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Queen Mary alumnus appointed to influential role in Ministry of Justice of Ukraine

A recent Queen Mary University of London graduate is now responsible for developing policy on insolvency, enforcement of court decisions, as well as monitoring judicial reform in Ukraine.  

28 November 2018


At only 27 years old, Illia Chernohorenko was appointed as Director General at the newly established Directorate for Judiciary, Courts and Related Legal Institutions at the Ministry of Justice of Ukraine.

While studying at Queen Mary’s Centre for Commercial Law Studies (CCLS), his focus was on both investment and international commercial arbitration as well as international commercial litigation.

Mr Chernohorenko completed a Masters in Dispute Resolution as a UK Foreign and Commonwealth Office Chevening Scholar. He graduated with Distinction in November 2017.

School of Law: diversity, opportunity, and traditions

Mr Chernohorenko said the knowledge and overall experience he gained while studying at Queen Mary played a crucial role in his appointment. “There is no doubt Queen Mary offers both an academic and professional environment which enables the achievement of the highest goals in future careers. I think the following three words sums up Queen Mary’s School of Law: diversity, opportunity, and traditions.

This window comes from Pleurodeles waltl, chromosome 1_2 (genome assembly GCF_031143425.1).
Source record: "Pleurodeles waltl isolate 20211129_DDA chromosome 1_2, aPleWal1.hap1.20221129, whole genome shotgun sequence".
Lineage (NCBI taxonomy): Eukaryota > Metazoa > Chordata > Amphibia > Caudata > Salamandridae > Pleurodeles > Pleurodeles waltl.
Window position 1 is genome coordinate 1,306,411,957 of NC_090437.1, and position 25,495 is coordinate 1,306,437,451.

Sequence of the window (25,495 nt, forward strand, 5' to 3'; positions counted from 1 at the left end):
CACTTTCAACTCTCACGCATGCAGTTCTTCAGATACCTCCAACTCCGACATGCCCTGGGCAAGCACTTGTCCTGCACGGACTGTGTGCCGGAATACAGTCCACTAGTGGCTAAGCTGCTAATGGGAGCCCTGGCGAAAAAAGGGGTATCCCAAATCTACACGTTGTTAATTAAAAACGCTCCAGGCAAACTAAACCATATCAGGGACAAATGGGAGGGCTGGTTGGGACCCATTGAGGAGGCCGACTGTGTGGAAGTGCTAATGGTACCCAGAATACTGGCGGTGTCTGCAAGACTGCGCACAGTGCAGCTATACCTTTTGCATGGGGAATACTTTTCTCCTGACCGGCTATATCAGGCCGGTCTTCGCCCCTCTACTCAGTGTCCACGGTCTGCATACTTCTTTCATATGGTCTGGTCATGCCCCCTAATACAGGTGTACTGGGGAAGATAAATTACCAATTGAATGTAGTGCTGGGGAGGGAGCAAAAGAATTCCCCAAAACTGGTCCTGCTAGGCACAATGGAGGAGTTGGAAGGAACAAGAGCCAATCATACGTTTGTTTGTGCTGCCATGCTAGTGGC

“I am particularly grateful to Professor Loukas Mistelis (Director at the School of International Arbitration, CCLS) for his dedication to the studying process and individual approach to each of his students.”

Queen Mary’s contributions to judicial reform in Ukraine

Legal specialists at Queen Mary are leading on the establishment of Ukraine’s High Court on Intellectual Property (IP), which forms part of a radical transformation of the country’s legal system.

The two-year, £850,000 project is being led by Professor Ioannis Kokkoris and Dr Noam Shemtov, both from Queen Mary’s Centre for Commercial Law Studies.

The experts will review the legislative framework for the new court, advise on best international practices and launch an international training programme for newly appointed Ukrainian judges.

The project is funded by the Joint Department for International Development (DFID) and Foreign Commonwealth Office (FCO) Good Governance Fund.

Speaking about the project, Professor Kokkoris said: “By assisting governments with their judicial reform programmes, the UK is reinforcing and projecting its role as a leading global centre for the provision of legal services. I am delighted that the UK Government recognises the importance of supporting the international judicial community and is prepared to invest in strengthening the rule of law overseas.”

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For media information, contact:

Madeline Neeson
Press Assistant
Queen Mary University of London
email: m.neeson@qmul.ac.uk